When Michelle Obama helps recognize the school counselor of the year later this week, it will also mark her final White House event as first lady, aides said Tuesday.
Mrs. Obama has presided over a White House ceremony each January since 2015 honoring school counselors, who she says are often the "deciding factor" in whether a student attends college. She joked last year that Friday's ceremony might be one of the last White House events "before they kick us out in January of 2017."
President Barack Obama's term ends at noon on January 20, exactly two weeks after Friday's ceremony.
School counselors from across the country are meeting at the White House at the end of the week to be recognized and to help honor Terri Tchorzynski, the 2017 School Counselor of the Year. She is a counselor at the Calhoun Area Career Center in Battle Creek, Michigan, according to the website of the American School Counselor Association.
Before Mrs. Obama's remarks at Friday's event, guests will attend a panel discussion featuring Education Secretary John B. King Jr., former Education Secretary Arne Duncan and actress Connie Britton, who played a high school guidance counselor on the network television series "Friday Night Lights," among other participants, the White House said.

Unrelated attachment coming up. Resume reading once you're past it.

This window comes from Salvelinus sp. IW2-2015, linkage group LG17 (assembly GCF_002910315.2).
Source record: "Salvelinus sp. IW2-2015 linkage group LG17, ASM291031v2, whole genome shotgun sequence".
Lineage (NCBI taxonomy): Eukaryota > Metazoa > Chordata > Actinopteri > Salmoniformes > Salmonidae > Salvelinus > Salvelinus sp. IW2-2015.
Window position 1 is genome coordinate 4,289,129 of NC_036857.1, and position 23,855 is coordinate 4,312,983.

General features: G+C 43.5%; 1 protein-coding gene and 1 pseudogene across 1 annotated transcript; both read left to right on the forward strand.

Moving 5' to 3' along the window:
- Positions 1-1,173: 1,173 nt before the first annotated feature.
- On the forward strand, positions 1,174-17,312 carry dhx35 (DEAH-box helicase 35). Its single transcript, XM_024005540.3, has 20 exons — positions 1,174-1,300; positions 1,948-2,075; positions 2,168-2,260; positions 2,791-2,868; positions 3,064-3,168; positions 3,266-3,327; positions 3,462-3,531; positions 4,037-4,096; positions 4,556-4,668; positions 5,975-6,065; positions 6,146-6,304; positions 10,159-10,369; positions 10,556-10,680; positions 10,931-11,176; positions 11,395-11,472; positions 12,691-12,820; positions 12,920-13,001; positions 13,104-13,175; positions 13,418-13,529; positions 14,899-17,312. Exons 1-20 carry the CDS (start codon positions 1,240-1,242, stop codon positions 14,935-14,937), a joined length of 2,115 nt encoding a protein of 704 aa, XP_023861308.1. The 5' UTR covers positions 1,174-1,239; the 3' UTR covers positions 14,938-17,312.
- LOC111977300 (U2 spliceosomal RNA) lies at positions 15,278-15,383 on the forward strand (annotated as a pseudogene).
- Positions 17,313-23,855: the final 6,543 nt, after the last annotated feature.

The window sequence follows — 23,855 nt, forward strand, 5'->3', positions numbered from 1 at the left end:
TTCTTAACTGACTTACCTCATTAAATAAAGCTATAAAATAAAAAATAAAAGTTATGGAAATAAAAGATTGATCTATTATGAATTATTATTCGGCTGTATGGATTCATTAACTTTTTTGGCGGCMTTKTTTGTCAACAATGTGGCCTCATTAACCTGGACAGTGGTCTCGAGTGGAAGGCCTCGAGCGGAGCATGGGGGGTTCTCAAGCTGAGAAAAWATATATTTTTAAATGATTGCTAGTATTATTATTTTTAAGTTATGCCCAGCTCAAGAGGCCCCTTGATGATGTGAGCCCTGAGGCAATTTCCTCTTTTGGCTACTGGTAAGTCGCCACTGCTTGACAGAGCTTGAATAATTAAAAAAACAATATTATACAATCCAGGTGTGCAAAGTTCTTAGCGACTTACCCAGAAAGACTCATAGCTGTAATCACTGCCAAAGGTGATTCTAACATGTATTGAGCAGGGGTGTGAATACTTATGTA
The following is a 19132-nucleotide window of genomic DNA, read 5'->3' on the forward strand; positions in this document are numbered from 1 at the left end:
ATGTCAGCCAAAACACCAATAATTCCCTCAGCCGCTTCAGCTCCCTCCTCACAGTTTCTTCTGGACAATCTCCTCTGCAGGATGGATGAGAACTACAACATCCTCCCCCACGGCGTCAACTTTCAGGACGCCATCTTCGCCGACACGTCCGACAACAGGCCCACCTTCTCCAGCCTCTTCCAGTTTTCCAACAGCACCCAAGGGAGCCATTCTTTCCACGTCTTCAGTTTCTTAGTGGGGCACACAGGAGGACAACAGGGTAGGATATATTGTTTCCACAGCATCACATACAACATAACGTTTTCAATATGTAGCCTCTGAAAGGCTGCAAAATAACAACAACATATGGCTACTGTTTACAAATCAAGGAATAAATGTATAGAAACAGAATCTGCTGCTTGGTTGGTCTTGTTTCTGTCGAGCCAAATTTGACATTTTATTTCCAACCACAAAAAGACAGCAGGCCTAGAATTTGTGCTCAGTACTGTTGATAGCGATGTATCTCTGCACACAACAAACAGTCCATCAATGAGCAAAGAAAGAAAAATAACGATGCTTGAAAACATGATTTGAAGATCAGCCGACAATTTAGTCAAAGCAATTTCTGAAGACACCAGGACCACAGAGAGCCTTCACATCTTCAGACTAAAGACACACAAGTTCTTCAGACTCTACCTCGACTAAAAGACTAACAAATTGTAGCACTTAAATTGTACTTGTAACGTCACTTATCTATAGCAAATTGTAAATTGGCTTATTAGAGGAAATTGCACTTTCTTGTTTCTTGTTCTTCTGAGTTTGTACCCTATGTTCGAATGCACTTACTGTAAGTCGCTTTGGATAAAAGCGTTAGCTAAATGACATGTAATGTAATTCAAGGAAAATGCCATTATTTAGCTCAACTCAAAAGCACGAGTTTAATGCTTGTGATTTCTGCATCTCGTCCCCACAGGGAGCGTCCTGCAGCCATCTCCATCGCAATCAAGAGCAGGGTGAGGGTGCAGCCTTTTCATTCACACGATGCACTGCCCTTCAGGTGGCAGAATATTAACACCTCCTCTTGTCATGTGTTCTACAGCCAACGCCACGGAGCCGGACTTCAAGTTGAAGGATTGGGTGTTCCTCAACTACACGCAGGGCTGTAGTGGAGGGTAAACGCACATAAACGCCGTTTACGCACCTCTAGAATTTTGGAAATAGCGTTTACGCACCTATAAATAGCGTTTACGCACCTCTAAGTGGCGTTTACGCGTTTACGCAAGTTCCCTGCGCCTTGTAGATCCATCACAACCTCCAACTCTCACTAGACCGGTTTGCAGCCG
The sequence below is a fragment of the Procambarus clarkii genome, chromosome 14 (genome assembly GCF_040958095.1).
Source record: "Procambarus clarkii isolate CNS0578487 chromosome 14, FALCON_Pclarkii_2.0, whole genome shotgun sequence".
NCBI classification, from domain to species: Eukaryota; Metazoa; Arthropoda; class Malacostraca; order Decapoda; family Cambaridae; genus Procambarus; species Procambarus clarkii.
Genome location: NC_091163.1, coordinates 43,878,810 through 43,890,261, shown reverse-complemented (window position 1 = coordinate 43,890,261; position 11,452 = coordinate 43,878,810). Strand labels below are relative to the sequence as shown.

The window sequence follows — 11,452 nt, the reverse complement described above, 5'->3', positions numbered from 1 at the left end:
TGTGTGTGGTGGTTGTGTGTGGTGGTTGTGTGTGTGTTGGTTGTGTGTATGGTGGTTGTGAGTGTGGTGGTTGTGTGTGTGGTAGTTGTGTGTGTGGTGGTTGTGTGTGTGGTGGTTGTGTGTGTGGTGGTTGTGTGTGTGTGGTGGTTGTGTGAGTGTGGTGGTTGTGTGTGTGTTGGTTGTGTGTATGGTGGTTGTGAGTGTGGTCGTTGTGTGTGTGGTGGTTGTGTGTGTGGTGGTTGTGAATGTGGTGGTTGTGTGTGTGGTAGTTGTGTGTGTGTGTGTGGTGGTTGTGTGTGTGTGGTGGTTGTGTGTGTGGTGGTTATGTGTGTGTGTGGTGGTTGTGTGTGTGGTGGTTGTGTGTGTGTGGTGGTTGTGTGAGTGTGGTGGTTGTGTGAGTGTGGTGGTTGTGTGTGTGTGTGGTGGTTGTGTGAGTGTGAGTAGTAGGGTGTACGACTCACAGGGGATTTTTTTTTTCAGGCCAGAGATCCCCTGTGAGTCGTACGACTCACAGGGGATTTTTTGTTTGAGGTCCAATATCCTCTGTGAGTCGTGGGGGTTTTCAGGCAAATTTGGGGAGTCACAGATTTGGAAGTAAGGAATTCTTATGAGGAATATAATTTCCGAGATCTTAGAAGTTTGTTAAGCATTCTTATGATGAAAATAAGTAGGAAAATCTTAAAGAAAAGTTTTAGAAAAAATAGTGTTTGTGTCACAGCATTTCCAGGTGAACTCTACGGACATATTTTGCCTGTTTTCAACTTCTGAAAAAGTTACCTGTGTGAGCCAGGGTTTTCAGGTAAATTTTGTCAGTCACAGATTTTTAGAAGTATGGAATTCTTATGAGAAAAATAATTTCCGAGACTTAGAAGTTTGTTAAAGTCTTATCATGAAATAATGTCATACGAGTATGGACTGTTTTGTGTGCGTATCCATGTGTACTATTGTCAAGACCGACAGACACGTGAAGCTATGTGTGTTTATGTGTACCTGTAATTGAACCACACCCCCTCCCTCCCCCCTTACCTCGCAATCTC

Mrs. Obama established the recognition ceremony for school counselors to highlight the work they do with young people and the conditions under which they operate.
The average counselor is responsible for more than 470 students, said Eric Waldo, executive director of Reach Higher, Mrs. Obama's initiative to encourage students to continue their education after high school. Recognition for school counselors is part of that initiative.
Mrs. Obama also modeled the school counselor ceremony after the annual Teacher of the Year event that's been held at the White House for decades. She hopes future presidents will continue to recognize the contributions of school counselors.
"Much like Teacher of the Year has become a 50-year tradition for the White House, regardless of party, we certainly think counselors are deserving of the same accolades," said Tina Tchen, the first lady's chief of staff.